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How Password Management Software Works


Types and Benefits of Password Management Software
The user interface for Aurora, a standalone password management application for Microsoft Windows, will be entirely familiar for Windows users.
The user interface for Aurora, a standalone password management application for Microsoft Windows, will be entirely familiar for Windows users.
Screenshot by Stephanie Crawford for HowStuffWorks

Software developers have taken different approaches to creating password management software, including where it stores the data, how it's secured and what additional features should be available for saving and retrieving account information.

The following are the different types of password management software available as of 2011. First, we'll examine the features and benefits of each type, as well as why you might choose it. Later, we'll take a close look at their risks.

Bonus feature within other software. Operating systems, Web browsers, antivirus software and other applications occasionally include a password manager feature. Some examples include the password managers in Chrome, Firefox and Internet Explorer browsers and the identity management features in the Norton 360 comprehensive security suite. Use this type of software if you're confident in the security offered through the product and don't feel a need for an additional layer of protection.

Standalone password manager. The earliest type of password management software was the standalone application not associated with any other software. Many such apps still exist today, including KeePass and Aurora. Aurora boasts strong encryption along with added features such as form-filling for Web pages, a password generator and the option to export passwords to a readable file. Try out this type of password management if you do most of your computing on one device that you don't share with other users.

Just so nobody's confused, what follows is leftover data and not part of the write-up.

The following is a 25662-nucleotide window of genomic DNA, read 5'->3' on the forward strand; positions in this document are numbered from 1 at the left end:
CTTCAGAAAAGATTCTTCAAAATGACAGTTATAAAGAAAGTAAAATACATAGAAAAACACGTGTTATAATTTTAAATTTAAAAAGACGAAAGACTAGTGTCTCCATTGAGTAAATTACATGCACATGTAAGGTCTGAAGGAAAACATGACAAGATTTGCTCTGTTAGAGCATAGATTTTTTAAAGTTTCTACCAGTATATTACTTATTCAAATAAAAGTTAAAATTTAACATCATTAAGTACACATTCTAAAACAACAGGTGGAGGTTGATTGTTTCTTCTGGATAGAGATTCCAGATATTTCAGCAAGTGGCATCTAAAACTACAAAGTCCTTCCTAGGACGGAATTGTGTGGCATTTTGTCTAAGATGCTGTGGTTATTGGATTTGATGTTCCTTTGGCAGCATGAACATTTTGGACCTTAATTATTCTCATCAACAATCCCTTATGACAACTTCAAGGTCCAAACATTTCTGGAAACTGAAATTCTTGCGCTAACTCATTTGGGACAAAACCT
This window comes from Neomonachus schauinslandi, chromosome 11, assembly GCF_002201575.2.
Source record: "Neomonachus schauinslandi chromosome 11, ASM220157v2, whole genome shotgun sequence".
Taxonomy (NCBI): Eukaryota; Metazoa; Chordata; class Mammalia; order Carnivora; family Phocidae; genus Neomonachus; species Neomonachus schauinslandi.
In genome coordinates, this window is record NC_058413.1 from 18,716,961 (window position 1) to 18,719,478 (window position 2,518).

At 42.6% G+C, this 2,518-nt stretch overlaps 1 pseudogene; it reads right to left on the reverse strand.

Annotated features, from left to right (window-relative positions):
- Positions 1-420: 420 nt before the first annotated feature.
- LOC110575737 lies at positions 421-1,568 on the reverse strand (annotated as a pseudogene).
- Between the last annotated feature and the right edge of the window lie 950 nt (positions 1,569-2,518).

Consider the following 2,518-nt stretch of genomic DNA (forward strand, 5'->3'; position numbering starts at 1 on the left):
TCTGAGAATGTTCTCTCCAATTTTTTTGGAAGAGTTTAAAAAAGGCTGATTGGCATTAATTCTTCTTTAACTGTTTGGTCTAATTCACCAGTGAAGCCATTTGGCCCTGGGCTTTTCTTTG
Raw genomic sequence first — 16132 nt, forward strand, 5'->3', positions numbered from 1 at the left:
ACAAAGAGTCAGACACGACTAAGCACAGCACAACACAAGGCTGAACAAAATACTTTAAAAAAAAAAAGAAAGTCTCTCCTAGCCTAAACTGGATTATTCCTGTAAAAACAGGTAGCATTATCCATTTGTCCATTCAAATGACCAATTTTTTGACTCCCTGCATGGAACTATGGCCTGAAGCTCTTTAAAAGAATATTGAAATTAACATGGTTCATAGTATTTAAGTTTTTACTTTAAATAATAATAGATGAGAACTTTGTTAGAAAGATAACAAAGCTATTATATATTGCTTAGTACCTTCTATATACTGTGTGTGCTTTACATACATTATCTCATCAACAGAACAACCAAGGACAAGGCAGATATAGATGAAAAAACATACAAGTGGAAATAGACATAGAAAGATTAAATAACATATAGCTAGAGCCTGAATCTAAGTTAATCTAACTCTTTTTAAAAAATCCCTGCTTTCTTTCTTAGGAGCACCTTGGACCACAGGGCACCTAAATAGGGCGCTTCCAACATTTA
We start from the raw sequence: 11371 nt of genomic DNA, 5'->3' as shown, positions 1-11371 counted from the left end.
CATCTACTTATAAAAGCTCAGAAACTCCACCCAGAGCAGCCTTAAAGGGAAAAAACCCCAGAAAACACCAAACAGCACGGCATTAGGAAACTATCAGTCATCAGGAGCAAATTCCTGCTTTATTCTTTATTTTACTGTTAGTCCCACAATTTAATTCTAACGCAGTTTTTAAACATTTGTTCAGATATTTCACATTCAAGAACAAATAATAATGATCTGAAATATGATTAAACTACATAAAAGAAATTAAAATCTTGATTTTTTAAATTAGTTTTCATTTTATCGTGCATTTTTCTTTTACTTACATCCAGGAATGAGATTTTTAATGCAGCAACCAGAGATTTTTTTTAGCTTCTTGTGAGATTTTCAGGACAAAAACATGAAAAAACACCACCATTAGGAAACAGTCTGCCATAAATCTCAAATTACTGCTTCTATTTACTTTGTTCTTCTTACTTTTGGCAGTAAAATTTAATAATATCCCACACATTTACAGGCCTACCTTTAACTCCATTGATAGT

Password managers using embedded security hardware. This is a less commonly employed approach than other types of password management. This software requires hardware embedded on your device to save and encrypt data. For example, Lenovo's T-series ThinkPad laptops feature a chipset mounted on the motherboard called the Embedded Security Subsystem. Used in combination with Lenovo's password management software, you can save passwords and other data to the device,. Furthermore, it's encrypted so that only someone with a passkey, fingerprint (from a fingerprint reader) or both credentials can retrieve that data. Because the information is stored in the chipset instead of on the hard drive, you can also configure the computer to require the passkey or fingerprint to boot the machine altogether. Use this type of password management if your computer is at a high risk of physical hacking or theft; usually, that's the case if you keep it in a shared living or office space or you travel a lot with it.

Web-based password manager. This newest type of password manager is a Web application that you can use from any Internet-connected device. Apps like RoboForm and PasswordSafe have similar features to Aurora with the added benefit of accessing those features from a variety of Web browsers running on different desktop and mobile operating systems. For example, using a single password to sign in to RoboForm, you can retrieve all the passwords you've saved there. Use this type of password management if you have multiple computers or mobile devices with different operating systems and you need to retrieve all your passwords from each device.

So, now that you're savvy about your password management software options, let's weigh their benefits with their risks.